Richard C. Bogren, Gill, Daniel J.
For Release On Or After 05/10/13
By Dan Gill
Louisiana gardeners crave color in the landscape. When thinking about landscape color, we often tend to focus mostly on annual bedding plants. These plants are bred and selected to produce outstanding displays of color.
But flower gardens full of bedding plants are relatively high maintenance. Flower beds need to be properly watered, groomed and weeded to look good. And when plants in these beds finish at the end of their season, they must be removed and replaced with new plants.
We often overlook how much color we can get from low-maintenance woody plants. Whenever you’re selecting trees and shrubs, choosing those that bloom at various times of the year can help boost color in your landscape without a lot of work.
For instance, choose sasanquas and roses to bloom in fall; camellias to bloom in winter; Japanese magnolia, azaleas and spireas to bloom in spring; and crape myrtles, oleanders and vitex to bloom in summer.
See. It’s just that easy.
One of the best choices when doing this is a lovely summer-flowering large shrub or small tree called althea or rose of Sharon (Hibiscus syriacus). Notice this is a species of hibiscus. When you look at the flowers of althea, you can see the strong resemblance to other species of hibiscus. It’s closely related to the tropical hibiscus (Hibiscus rosa-sinensis), Confederate rose (Hibiscus mutabilis), and hardy hibiscus or mallow (Hibiscus moscheutos and hybrids).
Altheas have graced Southern gardens for many generations and are prized for their long season of bloom from May to late summer. Like many species of hibiscus, individual flowers only last a day or two. But it produces buds continuously through summer, keeping the display going for months.
The flowers are generally single, but you can find attractive double-flowered types as well. Flower size varies, but most are fairly large at around 4 inches wide. The color range is nice, including shades of white, pink, rosy red, violet and lavender blue – often with a contrasting deep red throat.
The foliage is attractive dark green and is shed in winter. Varieties with leaves variegated green and creamy white, such as Sugar Tip, add to the display.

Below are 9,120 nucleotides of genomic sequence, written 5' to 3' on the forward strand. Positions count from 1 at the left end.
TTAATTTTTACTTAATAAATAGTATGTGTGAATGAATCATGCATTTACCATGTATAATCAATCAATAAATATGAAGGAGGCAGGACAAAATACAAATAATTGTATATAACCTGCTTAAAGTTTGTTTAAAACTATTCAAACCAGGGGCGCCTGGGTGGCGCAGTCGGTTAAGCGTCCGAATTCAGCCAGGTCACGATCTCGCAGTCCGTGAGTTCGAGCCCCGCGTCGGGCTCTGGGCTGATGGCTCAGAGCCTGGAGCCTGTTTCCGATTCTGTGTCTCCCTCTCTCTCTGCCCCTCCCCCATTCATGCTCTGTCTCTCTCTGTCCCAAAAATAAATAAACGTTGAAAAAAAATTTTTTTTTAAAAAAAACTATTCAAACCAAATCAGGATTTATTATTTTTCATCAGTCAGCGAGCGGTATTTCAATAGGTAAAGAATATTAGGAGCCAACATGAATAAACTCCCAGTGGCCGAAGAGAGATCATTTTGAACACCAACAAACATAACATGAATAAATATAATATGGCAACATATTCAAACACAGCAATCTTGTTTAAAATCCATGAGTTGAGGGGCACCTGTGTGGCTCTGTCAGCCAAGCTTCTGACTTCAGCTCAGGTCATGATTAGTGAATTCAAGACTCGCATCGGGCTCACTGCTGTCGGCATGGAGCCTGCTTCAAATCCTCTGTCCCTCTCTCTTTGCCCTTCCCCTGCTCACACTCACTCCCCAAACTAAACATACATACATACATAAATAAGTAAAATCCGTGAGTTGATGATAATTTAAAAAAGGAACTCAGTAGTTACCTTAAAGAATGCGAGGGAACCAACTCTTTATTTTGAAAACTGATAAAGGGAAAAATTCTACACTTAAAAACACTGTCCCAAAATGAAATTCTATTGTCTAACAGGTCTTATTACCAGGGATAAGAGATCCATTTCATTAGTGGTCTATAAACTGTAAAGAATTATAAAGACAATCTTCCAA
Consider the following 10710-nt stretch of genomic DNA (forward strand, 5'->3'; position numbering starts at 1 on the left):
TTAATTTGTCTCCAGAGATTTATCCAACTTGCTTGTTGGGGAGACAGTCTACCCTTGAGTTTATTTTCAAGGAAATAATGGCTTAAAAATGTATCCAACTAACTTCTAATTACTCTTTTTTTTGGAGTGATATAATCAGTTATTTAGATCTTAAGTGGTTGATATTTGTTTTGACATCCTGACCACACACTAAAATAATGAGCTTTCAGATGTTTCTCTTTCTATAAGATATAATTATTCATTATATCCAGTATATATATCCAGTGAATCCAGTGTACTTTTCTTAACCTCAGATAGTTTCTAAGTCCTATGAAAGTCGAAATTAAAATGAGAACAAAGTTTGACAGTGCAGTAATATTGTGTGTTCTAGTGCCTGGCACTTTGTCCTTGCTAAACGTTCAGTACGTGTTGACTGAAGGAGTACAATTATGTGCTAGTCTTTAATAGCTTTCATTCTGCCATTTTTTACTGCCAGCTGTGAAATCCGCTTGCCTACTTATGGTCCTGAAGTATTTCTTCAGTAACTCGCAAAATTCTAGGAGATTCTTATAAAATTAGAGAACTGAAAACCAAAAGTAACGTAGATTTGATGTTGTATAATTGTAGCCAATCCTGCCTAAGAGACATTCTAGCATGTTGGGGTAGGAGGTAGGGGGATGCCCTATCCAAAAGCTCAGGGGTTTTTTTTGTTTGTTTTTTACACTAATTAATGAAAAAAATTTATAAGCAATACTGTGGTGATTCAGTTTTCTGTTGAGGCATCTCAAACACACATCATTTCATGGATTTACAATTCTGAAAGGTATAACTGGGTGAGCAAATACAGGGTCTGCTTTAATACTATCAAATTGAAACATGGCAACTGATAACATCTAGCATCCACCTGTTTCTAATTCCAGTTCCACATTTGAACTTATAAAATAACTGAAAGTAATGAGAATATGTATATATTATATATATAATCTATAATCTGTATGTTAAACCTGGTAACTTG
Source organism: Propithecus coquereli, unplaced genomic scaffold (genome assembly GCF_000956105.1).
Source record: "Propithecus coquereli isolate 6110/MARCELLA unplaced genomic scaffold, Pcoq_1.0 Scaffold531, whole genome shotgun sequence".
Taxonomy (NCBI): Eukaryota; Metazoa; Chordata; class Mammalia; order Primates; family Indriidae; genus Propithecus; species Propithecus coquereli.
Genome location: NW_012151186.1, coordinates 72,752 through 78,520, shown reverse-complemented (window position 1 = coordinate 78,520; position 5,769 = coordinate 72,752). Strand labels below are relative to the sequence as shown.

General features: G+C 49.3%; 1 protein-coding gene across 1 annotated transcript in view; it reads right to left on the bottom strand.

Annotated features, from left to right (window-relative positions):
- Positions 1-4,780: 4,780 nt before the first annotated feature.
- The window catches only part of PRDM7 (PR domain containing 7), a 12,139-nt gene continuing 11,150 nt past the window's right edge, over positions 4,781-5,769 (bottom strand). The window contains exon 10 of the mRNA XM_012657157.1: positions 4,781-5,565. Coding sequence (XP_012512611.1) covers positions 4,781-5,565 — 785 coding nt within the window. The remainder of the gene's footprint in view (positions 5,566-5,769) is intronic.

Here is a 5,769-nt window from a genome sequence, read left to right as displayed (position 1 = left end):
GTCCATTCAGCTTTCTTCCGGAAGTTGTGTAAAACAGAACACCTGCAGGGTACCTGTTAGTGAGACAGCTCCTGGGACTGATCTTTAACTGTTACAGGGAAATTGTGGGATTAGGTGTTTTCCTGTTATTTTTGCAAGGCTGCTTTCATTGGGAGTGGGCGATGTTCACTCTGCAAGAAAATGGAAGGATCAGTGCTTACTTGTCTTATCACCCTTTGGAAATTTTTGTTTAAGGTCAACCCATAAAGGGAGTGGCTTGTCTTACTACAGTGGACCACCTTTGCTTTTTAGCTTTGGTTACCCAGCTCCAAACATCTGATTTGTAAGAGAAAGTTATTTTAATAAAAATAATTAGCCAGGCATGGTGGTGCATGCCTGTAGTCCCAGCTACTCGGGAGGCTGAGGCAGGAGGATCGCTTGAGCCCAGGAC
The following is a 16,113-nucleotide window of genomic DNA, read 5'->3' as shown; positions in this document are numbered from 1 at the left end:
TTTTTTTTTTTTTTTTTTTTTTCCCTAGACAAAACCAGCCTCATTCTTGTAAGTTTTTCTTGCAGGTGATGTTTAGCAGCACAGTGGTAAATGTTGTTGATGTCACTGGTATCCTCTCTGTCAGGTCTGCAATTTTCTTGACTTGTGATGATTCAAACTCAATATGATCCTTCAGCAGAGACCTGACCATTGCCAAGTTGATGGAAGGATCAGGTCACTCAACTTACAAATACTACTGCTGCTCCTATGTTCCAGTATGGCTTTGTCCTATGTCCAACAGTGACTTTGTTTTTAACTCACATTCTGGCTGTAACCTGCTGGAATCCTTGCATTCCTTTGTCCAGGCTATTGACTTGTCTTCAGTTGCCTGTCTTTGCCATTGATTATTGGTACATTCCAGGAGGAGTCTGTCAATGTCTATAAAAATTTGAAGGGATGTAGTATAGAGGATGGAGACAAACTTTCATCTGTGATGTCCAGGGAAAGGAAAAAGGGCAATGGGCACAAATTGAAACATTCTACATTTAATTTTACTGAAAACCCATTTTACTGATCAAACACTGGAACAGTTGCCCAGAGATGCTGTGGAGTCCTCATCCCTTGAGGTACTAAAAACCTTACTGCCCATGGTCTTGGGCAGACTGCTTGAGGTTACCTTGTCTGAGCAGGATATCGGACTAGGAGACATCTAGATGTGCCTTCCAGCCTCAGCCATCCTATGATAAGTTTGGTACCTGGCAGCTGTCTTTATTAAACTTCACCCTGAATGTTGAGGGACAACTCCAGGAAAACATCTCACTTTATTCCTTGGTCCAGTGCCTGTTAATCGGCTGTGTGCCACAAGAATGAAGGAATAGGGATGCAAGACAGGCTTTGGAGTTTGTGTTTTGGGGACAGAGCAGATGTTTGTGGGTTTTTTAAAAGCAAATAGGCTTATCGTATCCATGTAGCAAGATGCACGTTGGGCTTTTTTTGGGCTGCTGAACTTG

Altheas are completely cold hardy throughout Louisiana. Like so many traditional Southern landscape plants, althea is native to the Far East. It is the national flower of South Korea.
Many fine varieties of althea are available to choose from these days, and new varieties continue to be released. But, the Louisiana Super Plants selection committee has singled out Aphrodite althea (Hibiscus syriacus Aphrodite) for special recognition. It has been named a Louisiana Super Plants selection for spring 2013.
The Aphrodite althea belongs to a group of altheas introduced in the 1980s by the U.S. National Arboretum. Others in the group are Diana (white), Minerva (lavender with a red throat) and Helene (white with a red throat).
All of these althea varieties are sterile hybrids. Old-fashioned altheas are well known to set abundant seeds, which readily germinate. This could lead to unwanted seedlings in the landscape. Aphrodite and others in the group have been specially bred not to produce seeds. Not only does this eliminate unwanted seedlings, it allows the plants to bloom more and longer.
Aphrodite was chosen for its outstanding performance at the LSU AgCenter’s Hammond Research Station. Plants grow to be about 8 to 10 feet tall and about 6 feet wide and are densely clothed with attractive, dark green foliage.
The typical growth habit is shrubby and multi-stemmed with a vase shape spreading at the top. Aphrodite althea tends to be especially full and dense compared with other altheas. Planted 4 or 5 feet apart in a row, it makes an excellent screen.
But the growth habit can be versatile, depending on how it is pruned. By reducing the number of trunks and removing the lower branches, an althea can take on a more tree-like appearance. Yet its small size would allow its use close to patios or buildings.
The large, 5-inch, single flowers of Aphrodite althea are rosy pink with a dark red eye, and the petals of are richly ruffled. The flowers appear in great profusion beginning in May and into June, with intermittent flowers through late summer. When the Aphrodite altheas are in bloom at the Hammond Research Station, visitors are literally drawn to the planting by the sheer beauty of the flowers.
Altheas in general are known for their tolerance of a wide variety of growing conditions and ease of maintenance. And Aphrodite is no exception. Planted in sunny to partly sunny locations with good drainage, they will just about take care of themselves.
Louisiana Super Plants selections have been tested and evaluated by LSU AgCenter horticulturists and the landscape and garden industry in Louisiana. These plants have been found to be reliable and outstanding choices for Louisiana landscapes. Super Plants selections can be planted knowing that they have a proven track record growing in Louisiana’s unique climate.
For more information on Louisiana Super Plants and to find a participating nursery near you where you can buy them, go to www.lsuagcenter.com/superplant.Rick Bogren